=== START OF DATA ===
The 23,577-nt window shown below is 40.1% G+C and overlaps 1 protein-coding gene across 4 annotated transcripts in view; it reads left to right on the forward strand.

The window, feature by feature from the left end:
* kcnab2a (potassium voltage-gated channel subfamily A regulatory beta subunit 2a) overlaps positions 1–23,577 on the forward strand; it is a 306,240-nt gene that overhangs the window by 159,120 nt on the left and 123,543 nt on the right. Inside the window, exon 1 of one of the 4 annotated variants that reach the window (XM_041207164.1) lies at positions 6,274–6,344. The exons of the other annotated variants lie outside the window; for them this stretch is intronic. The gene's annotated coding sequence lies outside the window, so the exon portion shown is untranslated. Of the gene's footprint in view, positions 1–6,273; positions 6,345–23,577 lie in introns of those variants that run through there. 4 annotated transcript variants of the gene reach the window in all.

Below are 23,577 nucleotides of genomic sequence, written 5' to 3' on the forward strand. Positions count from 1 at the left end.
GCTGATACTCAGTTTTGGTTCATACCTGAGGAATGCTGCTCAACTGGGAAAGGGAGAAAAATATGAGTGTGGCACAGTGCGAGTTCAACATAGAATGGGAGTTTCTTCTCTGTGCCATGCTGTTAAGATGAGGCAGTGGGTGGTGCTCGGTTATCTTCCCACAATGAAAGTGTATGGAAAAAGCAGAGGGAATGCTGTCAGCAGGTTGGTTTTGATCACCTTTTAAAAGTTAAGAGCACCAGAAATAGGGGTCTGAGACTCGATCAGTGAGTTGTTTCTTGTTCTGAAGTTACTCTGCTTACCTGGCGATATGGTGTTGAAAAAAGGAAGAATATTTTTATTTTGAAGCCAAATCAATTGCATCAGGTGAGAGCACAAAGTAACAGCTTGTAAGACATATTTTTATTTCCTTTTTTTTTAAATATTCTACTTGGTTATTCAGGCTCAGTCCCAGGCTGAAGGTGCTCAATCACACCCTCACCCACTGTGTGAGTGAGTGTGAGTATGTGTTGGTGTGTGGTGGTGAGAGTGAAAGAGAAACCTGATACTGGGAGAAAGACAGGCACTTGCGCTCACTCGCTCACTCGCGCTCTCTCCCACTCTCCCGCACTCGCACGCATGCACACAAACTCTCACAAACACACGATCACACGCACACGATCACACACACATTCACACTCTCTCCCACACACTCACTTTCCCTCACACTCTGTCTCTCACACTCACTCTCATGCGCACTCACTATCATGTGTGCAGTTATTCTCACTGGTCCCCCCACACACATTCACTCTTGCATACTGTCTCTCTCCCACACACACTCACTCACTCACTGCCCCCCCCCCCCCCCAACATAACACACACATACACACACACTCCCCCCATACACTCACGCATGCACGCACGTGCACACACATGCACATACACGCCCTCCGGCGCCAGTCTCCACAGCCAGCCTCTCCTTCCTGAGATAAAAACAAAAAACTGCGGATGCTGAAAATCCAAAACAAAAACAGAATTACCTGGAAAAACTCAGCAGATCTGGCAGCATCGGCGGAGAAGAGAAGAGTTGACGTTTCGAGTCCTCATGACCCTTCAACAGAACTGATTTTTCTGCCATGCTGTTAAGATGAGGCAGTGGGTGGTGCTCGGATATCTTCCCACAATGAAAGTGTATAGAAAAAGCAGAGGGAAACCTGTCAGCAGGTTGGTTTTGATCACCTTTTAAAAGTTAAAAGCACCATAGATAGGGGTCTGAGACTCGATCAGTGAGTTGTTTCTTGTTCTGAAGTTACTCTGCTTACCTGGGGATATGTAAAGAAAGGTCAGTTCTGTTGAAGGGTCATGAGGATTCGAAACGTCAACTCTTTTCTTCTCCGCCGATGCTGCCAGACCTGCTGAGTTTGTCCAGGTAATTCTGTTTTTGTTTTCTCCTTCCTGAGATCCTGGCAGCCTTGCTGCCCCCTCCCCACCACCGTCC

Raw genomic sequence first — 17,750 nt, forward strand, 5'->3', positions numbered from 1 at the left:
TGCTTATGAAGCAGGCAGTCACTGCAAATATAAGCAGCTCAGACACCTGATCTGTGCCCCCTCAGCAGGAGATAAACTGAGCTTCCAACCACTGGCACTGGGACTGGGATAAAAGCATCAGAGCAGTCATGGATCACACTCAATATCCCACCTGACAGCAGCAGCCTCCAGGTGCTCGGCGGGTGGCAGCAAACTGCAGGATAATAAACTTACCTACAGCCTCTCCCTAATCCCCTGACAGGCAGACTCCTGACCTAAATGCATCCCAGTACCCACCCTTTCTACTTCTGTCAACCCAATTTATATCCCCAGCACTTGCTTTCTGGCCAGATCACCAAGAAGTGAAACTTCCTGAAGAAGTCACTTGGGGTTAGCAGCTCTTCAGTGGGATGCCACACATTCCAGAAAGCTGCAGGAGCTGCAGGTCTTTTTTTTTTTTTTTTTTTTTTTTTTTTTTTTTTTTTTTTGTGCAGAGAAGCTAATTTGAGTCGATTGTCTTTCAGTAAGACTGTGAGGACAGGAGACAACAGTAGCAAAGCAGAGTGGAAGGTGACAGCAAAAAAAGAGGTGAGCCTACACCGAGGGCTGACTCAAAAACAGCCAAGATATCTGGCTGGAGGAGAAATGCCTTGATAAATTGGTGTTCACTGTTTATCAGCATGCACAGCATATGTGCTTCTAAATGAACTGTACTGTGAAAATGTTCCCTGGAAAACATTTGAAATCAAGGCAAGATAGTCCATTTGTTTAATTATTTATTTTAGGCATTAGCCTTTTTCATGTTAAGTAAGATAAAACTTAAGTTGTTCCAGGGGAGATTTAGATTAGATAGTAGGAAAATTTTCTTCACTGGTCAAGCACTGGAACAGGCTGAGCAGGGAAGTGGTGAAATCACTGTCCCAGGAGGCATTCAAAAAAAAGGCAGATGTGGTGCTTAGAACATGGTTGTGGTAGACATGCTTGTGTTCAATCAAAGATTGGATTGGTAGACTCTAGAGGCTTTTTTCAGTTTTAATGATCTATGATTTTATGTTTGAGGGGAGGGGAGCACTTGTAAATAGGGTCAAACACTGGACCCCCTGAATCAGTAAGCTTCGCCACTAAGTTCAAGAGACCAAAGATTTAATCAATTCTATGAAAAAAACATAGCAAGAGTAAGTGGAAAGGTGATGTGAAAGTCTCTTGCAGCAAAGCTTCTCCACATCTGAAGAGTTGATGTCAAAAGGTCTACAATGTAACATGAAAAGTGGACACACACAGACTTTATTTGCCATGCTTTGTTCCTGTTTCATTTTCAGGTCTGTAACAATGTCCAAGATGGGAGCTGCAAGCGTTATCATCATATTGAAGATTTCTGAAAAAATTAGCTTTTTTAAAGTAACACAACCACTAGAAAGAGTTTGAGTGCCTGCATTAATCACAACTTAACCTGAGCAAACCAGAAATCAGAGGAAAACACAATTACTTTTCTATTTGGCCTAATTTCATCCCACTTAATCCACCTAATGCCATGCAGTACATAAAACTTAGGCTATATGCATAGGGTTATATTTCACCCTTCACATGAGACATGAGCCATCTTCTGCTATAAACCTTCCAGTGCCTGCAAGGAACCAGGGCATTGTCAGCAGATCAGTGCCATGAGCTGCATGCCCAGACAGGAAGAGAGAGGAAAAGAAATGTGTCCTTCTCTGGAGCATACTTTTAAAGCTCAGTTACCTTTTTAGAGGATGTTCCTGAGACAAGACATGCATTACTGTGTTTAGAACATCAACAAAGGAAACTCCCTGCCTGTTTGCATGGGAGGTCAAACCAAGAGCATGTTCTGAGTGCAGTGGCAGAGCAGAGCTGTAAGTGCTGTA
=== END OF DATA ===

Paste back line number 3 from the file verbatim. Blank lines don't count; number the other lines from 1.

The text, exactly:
* kcnab2a (potassium voltage-gated channel subfamily A regulatory beta subunit 2a) overlaps positions 1–23,577 on the forward strand; it is a 306,240-nt gene that overhangs the window by 159,120 nt on the left and 123,543 nt on the right. Inside the window, exon 1 of one of the 4 annotated variants that reach the window (XM_041207164.1) lies at positions 6,274–6,344. The exons of the other annotated variants lie outside the window; for them this stretch is intronic. The gene's annotated coding sequence lies outside the window, so the exon portion shown is untranslated. Of the gene's footprint in view, positions 1–6,273; positions 6,345–23,577 lie in introns of those variants that run through there. 4 annotated transcript variants of the gene reach the window in all.